Of The Esophagus

After it is established that the patient is a surgical candidate and that the tumor is resectable, there are several surgical procedures that can be successfully used. It is important to note that tumors of the gastric cardia can be included in the category of malignant tumors of the lower third of the esophagus. These tumors are usually adenocarcinomas, whereas most tumors of the esophagus are squamous cell carcinomas.

Resection of malignant tumors of the lower esophagus consists of esophagogastrectomy including removal of the esophagus and proximal stomach with margins of at least 5 cm at either end, as well as resection in continuity of para-esophageal and left gastric and celiac axis lymph nodes. The extent of proximal esophageal resection is the most controversial, i.e. should only a 5 cm margin be achieved with an anastomosis in the chest or should the entire esophagus be removed? Our approach is to perform a total esophagectomy for several reasons.

First, removing the entire esophagus permits resection of any further possible source of malignancy in the proximal esophagus. It has been found that there is some frequency in which proximal esophageal carcinoma occurs simultaneous with distal esophageal carcinoma, and removal of the entire esophagus obviates this. Additionally, total esophagectomy performed via the transhiatal approach obviates the need for a thoracotomy. An Ivor-Lewis resection with gastroesoph-ageal anastomosis, which will be described later, is a useful procedure and may be done depending on the surgeon's preference.

The transhiatal approach to esophagectomy is as follows: The patient is placed in the supine position and an upper midline abdominal excision is performed. An exploration and assessment of resectability is done. This is performed by taking down the greater omentum and the left gastroepiploic and short gastric vessels to mobilize the greater curvature of the stomach. The lesser sac is then entered and the left gastric vessel taken via the lesser sac. The esophagus is mobilized at the hiatus and a Penrose drain placed about this. The hand is placed up the hiatus, taking as many perforating vessels as possible with clips. One then mobilizes up into the mediastinum going behind the heart and carina and watching for hemodynamic stability, so as not to compress the heart too much with the hand (Fig. 17.3). With the esophagus completely imobilized high into the mediastinum, an extensive Kocher maneuver is done, as well as a pyloromyotomy, which may be done in one of several ways. One is to incise the serosa and muscular coat of the pylorus, leaving the mucosa intact. Another way is to finger-fracture the pylorus and simply fracture the mucosa and muscular layers. The left gastric and left gastroepiploic vessels are taken. Hence, the entire blood supply of the stomach comes from the right gastric and right gastroepiploic vessels and these should be left intact.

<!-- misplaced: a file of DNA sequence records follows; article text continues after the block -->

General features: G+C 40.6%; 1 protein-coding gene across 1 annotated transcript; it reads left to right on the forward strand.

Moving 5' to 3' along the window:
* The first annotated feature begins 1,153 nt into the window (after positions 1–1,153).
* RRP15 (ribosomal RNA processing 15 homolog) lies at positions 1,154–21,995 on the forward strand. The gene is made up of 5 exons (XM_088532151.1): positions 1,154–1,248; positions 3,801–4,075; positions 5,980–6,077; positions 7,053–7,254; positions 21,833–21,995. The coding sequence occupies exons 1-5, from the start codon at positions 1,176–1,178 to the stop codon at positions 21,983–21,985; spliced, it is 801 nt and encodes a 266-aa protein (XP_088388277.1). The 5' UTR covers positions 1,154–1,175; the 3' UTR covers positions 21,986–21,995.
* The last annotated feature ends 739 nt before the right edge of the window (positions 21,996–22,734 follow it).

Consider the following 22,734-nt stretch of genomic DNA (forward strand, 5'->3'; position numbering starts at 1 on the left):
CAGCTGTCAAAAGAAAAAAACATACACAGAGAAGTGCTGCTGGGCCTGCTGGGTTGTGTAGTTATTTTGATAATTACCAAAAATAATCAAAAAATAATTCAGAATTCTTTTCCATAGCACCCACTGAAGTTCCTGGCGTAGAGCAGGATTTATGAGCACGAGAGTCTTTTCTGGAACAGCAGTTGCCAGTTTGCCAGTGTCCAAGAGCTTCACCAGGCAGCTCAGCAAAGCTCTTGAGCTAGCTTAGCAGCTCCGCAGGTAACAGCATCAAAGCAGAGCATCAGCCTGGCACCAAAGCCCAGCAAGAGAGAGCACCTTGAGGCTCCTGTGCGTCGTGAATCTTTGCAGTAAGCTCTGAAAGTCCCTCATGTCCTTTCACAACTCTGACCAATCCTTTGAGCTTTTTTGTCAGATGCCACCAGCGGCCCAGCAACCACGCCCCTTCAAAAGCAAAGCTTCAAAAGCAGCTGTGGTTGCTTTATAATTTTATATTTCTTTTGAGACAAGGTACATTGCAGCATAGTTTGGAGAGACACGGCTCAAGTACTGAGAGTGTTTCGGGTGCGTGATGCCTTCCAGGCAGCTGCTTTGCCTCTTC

While the abdominal mobilization is being performed, a second team of surgeons operates via a left neck approach to mobilize the cervical esophagus. An incision is made parallel to the sternocleidomastoid retracting the muscle and carotid sheath laterally and the thyroid gland medially. A finger is placed on the anterior portion of the vertebral body and a space dissected retroesophageally. The gloved finger is used to surround the esophagus with special care on the right side to hug the surface of the esophagus to avoid the right recurrent nerve. This is an important point. Most surgeons like to dissect the esophagus in the left neck not only because the esophagus lies more on the left than on the right in the neck, but also because there is less chance of injury to the recurrent nerve on the right

Fig 17.3. Blunt transhiatal esophagectomy. The stomach has been mobilized in the abdomen and the esophagus has been mobilized in the neck. The surgeon's hand bluntly frees the esophagus within the mediastinum. If the esophagus is felt to be adherent to mediastinal structures, direct exposure is obtained through a thoracotomy or the procedure is terminated.


side when the gloved finger is used to go around the esophagus from the left side. This, however, is not an absolute surgical principle, and some surgeons still do the esophageal dissection from the right neck.

The esophagus is then mobilized deep into the superiormost portion of the mediastinum. This is facilitated by transsection of the strap muscles including the omohyoid. The esophagus is then hemi-transsected. The vein-stripper is passed into the stomach from below through a hole in the lesser curve of the stomach. The vein-stripper is then passed up out of the esophageal hole the neck, and the esophagus is transsected completely and stripped down from above into the abdomen. The GIA staple gun is then used across the angle of His down to the lesser curve to resect this portion of the stomach, taking care not to injure the right gastric artery.

The esophagogastrectomy specimen is then sent to pathology and the margins checked on frozen section. A moist, plastic bag is placed on the stomach remnant and suction applied to the stomach bag going through the mediastinum. The entire apparatus is smoothly dragged up the mediastinum into the neck. The plastic bag allows for a smooth placement of the stomach into the neck. The two layer anastomosis is then performed between the antrum of the stomach to the esophagus. A Penrose drain is placed in the neck and feeding jejunostomy performed.

An additional advantage of this approach is that there is no intrathoracic anastomosis which may leak and cause sepsis. If a leak occurs in the cervical esophago-gastrostomy portion, this is a much less lethal condition and can be easily drained via the Penrose neck drain.

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